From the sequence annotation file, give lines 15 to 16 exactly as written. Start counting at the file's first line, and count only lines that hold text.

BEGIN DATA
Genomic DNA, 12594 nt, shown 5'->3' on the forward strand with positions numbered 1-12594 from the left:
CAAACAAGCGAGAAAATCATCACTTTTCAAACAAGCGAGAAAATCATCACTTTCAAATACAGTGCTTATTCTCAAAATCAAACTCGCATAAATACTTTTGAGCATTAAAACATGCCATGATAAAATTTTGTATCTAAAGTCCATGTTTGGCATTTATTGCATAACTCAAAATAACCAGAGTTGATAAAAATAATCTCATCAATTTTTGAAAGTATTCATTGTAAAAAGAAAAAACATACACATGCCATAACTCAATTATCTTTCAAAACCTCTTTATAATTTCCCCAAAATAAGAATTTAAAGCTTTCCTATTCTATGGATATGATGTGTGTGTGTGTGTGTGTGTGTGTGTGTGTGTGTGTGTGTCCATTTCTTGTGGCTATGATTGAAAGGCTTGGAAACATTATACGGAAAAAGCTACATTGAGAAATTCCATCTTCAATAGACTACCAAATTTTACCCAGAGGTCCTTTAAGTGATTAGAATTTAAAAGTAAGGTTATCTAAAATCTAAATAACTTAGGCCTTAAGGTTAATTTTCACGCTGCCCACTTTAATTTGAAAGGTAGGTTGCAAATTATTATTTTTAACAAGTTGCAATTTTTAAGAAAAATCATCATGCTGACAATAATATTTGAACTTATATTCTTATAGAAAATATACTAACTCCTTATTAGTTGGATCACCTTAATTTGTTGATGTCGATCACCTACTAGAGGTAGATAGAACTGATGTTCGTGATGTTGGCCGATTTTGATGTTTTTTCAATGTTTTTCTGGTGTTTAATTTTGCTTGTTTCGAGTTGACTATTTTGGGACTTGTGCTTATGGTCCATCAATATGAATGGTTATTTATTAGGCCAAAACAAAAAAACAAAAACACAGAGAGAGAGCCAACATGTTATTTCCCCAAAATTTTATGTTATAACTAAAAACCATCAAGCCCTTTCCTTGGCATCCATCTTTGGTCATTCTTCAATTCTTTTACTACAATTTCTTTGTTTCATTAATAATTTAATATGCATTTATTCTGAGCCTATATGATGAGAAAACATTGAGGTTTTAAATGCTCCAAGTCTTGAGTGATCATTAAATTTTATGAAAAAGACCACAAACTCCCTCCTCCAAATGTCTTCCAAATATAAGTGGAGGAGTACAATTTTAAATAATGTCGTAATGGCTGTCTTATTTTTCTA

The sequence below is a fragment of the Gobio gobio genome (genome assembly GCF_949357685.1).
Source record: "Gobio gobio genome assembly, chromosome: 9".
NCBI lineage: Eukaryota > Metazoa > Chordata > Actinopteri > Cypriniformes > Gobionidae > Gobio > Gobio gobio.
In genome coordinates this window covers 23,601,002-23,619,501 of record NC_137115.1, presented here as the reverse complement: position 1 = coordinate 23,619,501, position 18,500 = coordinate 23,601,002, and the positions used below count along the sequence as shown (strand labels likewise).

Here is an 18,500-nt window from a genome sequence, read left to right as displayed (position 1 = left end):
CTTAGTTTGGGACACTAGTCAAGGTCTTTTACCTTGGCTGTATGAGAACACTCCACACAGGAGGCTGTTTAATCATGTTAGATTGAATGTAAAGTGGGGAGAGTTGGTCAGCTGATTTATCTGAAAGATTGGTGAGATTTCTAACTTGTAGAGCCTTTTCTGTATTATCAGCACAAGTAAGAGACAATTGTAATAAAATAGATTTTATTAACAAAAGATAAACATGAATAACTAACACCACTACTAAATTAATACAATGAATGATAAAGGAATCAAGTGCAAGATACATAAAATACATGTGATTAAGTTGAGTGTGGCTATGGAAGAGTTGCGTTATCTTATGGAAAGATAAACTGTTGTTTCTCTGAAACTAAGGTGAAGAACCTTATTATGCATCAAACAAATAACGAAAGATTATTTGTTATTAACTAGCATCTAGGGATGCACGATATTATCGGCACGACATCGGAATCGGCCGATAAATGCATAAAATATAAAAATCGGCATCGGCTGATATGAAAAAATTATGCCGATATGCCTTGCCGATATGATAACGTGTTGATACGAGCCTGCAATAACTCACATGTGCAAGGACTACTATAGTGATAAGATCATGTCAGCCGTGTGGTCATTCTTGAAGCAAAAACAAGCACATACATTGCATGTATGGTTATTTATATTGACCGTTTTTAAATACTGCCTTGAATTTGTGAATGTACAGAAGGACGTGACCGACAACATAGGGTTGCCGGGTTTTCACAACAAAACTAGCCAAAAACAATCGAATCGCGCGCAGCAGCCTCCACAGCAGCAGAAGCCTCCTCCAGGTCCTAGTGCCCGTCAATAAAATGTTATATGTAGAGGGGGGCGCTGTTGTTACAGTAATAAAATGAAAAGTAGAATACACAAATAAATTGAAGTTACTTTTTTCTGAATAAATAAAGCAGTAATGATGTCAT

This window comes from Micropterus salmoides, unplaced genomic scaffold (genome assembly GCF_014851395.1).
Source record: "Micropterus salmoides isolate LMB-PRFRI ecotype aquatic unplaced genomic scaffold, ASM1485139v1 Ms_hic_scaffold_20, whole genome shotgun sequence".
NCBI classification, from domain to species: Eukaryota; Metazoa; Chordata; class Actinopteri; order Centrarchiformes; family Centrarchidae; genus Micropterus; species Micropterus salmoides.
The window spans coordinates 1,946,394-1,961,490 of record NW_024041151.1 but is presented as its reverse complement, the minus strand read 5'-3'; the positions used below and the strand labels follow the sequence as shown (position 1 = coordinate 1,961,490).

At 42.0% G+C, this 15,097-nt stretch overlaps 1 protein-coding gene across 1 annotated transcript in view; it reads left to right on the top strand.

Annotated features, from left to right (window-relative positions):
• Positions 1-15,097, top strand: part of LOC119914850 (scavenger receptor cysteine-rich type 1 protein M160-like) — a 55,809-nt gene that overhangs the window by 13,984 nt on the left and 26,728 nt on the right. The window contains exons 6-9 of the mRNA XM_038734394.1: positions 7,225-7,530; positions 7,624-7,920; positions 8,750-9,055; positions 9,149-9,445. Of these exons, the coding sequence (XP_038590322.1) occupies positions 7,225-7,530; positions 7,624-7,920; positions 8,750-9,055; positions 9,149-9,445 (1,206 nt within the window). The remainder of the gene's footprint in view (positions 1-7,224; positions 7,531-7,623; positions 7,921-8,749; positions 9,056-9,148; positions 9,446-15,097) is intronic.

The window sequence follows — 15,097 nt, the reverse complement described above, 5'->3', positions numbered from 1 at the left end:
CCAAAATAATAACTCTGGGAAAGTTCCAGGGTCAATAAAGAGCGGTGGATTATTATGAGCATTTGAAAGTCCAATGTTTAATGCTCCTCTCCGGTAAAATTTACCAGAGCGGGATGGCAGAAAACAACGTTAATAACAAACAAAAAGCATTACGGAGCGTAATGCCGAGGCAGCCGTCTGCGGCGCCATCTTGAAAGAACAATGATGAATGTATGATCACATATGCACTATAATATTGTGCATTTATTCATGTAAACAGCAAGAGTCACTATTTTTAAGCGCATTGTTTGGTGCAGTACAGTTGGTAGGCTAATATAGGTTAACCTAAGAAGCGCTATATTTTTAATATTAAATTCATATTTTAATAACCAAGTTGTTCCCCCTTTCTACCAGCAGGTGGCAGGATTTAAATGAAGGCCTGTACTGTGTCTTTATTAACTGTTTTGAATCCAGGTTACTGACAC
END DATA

• Positions 1-15,097, top strand: part of LOC119914850 (scavenger receptor cysteine-rich type 1 protein M160-like) — a 55,809-nt gene that overhangs the window by 13,984 nt on the left and 26,728 nt on the right. The window contains exons 6-9 of the mRNA XM_038734394.1: positions 7,225-7,530; positions 7,624-7,920; positions 8,750-9,055; positions 9,149-9,445. Of these exons, the coding sequence (XP_038590322.1) occupies positions 7,225-7,530; positions 7,624-7,920; positions 8,750-9,055; positions 9,149-9,445 (1,206 nt within the window). The remainder of the gene's footprint in view (positions 1-7,224; positions 7,531-7,623; positions 7,921-8,749; positions 9,056-9,148; positions 9,446-15,097) is intronic.

The window sequence follows — 15,097 nt, the reverse complement described above, 5'->3', positions numbered from 1 at the left end: